image credit: Kevin SteeleThirty years ago, there were generally four traditional ways to get in touch with your target audience:

  • Television
  • Radio
  • Periodicals
  • And Outdoor or billboard advertising.

I think it goes without saying that times have changed. Websites can be created in minutes with Google Pages. Information can be monetized with Squidoo. Teenagers have invented a new, short character language to use when texting their friends.

The sound of a phone ringing has evolved from an ordinary “ring, ring,” to the owners’ favorite songs. We even have the choice of choosing a song for our callers to listen to while they’re waiting for us to pick up.

Facebook has evolved from an unknown social network into a popular, effective, and fun way for college students to easily keep in touch after graduation and beyond.

So how do we engage this new generation of internet and technology users? How do we capture the attention and trust of individuals whose worlds are so cluttered with information, advertisements, and a long list of aspirations and goals?

I spend a lot of time considering these questions because I am 22; I am on the leading edge of the generation that has known the internet for their entire lives.

The simple answer is to crawl your way through all that clutter, through that information overload, and sit yourself down right in front of their faces. If you play by the traditional rules and simply keep carrying out the same thing you’ve done in the past (even if it’s worked before), you’re going to lose the attention of this new generation to those taking the plunge and embracing the new media available today.

So, if I have you convinced to put yourself out there and crawl through the mess of social networks, advertisements, and cell phone ring tones, then what you should be asking, is how?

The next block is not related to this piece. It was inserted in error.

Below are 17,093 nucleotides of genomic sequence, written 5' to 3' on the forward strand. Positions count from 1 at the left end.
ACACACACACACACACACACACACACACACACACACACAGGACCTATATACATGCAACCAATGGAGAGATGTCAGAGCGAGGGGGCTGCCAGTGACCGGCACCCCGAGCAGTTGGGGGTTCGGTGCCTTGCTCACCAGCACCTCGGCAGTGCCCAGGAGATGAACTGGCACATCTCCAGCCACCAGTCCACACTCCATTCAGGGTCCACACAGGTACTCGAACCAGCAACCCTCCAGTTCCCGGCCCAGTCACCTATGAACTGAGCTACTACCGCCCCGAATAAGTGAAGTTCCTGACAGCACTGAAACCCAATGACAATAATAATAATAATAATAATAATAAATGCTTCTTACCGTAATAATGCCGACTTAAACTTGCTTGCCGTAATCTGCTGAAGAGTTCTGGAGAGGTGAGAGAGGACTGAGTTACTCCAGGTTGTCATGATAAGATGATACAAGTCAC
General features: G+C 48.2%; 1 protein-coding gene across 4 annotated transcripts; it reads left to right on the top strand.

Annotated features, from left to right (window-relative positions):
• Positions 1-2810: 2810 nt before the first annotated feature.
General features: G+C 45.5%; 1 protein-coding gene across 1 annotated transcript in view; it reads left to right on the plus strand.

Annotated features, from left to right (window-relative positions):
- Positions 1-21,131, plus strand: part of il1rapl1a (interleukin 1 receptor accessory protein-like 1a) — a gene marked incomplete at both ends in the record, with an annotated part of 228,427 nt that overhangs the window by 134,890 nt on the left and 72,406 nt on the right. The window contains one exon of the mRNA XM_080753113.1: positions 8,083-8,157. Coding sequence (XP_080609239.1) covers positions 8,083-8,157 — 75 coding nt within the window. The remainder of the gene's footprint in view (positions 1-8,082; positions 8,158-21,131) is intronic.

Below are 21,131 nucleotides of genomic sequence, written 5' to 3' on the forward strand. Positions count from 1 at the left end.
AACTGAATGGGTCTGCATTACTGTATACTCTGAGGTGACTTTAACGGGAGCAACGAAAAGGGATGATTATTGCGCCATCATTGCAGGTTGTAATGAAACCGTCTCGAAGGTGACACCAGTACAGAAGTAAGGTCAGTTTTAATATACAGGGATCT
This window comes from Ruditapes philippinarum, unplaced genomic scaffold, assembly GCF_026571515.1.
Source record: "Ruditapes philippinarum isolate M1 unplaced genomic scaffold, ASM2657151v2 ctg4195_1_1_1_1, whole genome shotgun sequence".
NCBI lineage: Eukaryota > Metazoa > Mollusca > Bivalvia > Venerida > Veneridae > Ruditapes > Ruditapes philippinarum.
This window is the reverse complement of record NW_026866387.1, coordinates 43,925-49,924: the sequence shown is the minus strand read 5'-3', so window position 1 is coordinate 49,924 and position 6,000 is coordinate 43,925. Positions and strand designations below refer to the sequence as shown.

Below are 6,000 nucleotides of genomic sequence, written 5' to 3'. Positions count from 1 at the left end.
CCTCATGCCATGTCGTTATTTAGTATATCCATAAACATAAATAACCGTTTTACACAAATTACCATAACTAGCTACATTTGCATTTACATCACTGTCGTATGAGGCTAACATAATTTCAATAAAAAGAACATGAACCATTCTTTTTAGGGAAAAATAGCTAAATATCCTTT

Three ideas: research, focus groups, and interaction. It all goes back to the fundamentals of marketing: you need to get to know your target audience.

  • Which forms of these new media are most often being used?
  • What activities are being engaged in on the internet?
  • Are their mobile devices internet-ready?
  • Do they read their email on Outlook, a web application, or a mobile phone?

Once you find out who your targets really are, you can apply these general rules of thumb in order to decide exactly how you should initiate initial communication.

  • Create a viral design: I know. This is easier said then done, but it still has to be said. If you create something as viral as the Evolution of Dance, which has elicited over 76 million views and over 120,000 comments since its debut in April 2006.
  • Encourage Interaction: create something fun to encourage viewers to spend some time on your site, such as Elf Yourself or Tide to Go’s “Be the Stain” application on it’s My Talking Stain website, based on its Superbowl ad this year.
  • Hire the young generation: outsource your research or creativity to your audience to encourage more interaction and create more of a viral effect. iRobot launched an excellent campaign in which they announced a contest asking users to discover alternate ways in which to use their Roomba vacuums.

Once you gain attention and reach the location directly in front of the target, the next step is to gain trust. You will only be able to do this if you are, indeed, trying to help them out in some way, instead of blatantly promoting your cause without communicating any benefit to them. So, gaining trust is something you have to think about from the very beginning.

Design your communication in a way that helps out the younger generation in some way. Give them free access to something they want in exchange for exposure to advertisements. Solve a problem they have no solution to. Otherwise, your blatant promotions will become annoying, and simply have a negative effect, instead of being successful.

Erica DeWolf is the Founder of and eMarketing Strategist for DeWolf eMarketing & Design, she blogs at eMarketing & New Media.

Written by Erica DeWolf